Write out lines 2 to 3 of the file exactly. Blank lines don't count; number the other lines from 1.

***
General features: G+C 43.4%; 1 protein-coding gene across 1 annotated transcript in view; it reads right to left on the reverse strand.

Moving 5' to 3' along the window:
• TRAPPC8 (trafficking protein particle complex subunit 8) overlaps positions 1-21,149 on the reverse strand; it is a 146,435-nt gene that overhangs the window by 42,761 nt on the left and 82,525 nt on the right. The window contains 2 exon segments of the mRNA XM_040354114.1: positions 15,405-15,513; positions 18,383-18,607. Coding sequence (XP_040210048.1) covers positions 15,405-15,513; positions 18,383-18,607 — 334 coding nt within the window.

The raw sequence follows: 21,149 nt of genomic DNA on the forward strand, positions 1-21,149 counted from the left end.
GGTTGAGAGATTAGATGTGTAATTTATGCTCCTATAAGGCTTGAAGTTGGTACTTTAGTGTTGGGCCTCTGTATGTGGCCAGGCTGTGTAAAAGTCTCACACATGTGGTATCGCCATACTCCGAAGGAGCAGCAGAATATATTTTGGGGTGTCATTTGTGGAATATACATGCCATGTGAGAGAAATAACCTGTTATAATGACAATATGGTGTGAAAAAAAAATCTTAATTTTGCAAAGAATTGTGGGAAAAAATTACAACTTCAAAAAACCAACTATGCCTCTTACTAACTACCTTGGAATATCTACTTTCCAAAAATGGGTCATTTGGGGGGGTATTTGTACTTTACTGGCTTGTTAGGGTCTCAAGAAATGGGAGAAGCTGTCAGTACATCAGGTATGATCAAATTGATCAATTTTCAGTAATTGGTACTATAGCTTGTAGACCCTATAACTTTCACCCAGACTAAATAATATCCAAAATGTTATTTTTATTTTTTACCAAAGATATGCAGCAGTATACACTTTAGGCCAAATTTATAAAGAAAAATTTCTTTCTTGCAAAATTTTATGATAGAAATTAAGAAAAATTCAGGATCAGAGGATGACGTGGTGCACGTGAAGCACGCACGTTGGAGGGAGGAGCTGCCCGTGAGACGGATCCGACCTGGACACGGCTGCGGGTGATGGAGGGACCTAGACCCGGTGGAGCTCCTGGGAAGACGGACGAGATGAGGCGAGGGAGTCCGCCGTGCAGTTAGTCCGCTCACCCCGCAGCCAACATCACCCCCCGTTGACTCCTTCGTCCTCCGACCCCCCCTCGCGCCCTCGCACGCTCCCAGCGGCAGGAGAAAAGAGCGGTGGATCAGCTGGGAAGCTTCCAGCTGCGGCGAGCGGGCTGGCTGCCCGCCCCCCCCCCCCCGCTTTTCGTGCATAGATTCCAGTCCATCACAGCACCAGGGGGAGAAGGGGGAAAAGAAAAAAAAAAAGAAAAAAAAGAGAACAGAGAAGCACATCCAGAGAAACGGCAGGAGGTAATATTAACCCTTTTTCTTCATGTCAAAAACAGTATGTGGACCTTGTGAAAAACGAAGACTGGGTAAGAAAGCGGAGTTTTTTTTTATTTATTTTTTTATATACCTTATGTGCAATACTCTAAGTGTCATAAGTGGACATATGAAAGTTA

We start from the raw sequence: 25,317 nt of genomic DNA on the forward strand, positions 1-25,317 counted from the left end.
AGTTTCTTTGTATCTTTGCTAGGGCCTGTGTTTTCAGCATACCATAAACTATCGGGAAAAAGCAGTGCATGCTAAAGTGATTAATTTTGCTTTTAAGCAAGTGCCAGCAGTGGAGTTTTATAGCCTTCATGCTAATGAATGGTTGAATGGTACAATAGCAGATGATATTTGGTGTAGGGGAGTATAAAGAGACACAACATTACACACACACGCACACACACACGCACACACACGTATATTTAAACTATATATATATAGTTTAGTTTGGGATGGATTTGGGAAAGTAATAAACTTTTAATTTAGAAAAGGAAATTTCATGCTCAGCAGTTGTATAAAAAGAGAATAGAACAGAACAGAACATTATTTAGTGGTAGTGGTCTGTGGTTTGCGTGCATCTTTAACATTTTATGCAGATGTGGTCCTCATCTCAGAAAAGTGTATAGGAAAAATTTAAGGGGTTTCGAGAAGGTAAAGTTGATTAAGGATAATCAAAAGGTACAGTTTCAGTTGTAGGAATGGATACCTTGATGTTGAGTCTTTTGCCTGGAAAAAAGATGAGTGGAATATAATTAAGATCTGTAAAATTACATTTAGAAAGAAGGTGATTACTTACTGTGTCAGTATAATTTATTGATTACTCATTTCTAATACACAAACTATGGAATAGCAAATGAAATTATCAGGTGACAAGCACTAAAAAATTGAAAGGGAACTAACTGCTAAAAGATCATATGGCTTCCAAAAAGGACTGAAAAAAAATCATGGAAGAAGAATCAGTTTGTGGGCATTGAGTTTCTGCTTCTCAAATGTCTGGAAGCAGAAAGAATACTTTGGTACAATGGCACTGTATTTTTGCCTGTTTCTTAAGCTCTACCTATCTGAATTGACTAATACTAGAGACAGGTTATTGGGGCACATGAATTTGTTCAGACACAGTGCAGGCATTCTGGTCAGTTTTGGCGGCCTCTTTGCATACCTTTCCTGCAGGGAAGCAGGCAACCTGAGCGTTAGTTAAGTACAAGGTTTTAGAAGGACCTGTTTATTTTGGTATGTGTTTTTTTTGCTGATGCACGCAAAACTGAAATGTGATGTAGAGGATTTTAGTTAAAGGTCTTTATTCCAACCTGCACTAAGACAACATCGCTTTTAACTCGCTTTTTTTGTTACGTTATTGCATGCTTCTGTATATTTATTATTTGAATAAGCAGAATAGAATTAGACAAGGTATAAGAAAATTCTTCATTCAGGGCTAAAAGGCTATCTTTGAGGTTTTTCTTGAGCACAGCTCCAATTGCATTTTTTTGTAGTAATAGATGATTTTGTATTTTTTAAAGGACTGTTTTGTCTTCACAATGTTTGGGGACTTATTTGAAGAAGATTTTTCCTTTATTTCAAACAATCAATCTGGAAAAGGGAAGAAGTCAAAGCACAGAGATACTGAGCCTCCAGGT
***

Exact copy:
Moving 5' to 3' along the window:
• TRAPPC8 (trafficking protein particle complex subunit 8) overlaps positions 1-21,149 on the reverse strand; it is a 146,435-nt gene that overhangs the window by 42,761 nt on the left and 82,525 nt on the right. The window contains 2 exon segments of the mRNA XM_040354114.1: positions 15,405-15,513; positions 18,383-18,607. Coding sequence (XP_040210048.1) covers positions 15,405-15,513; positions 18,383-18,607 — 334 coding nt within the window.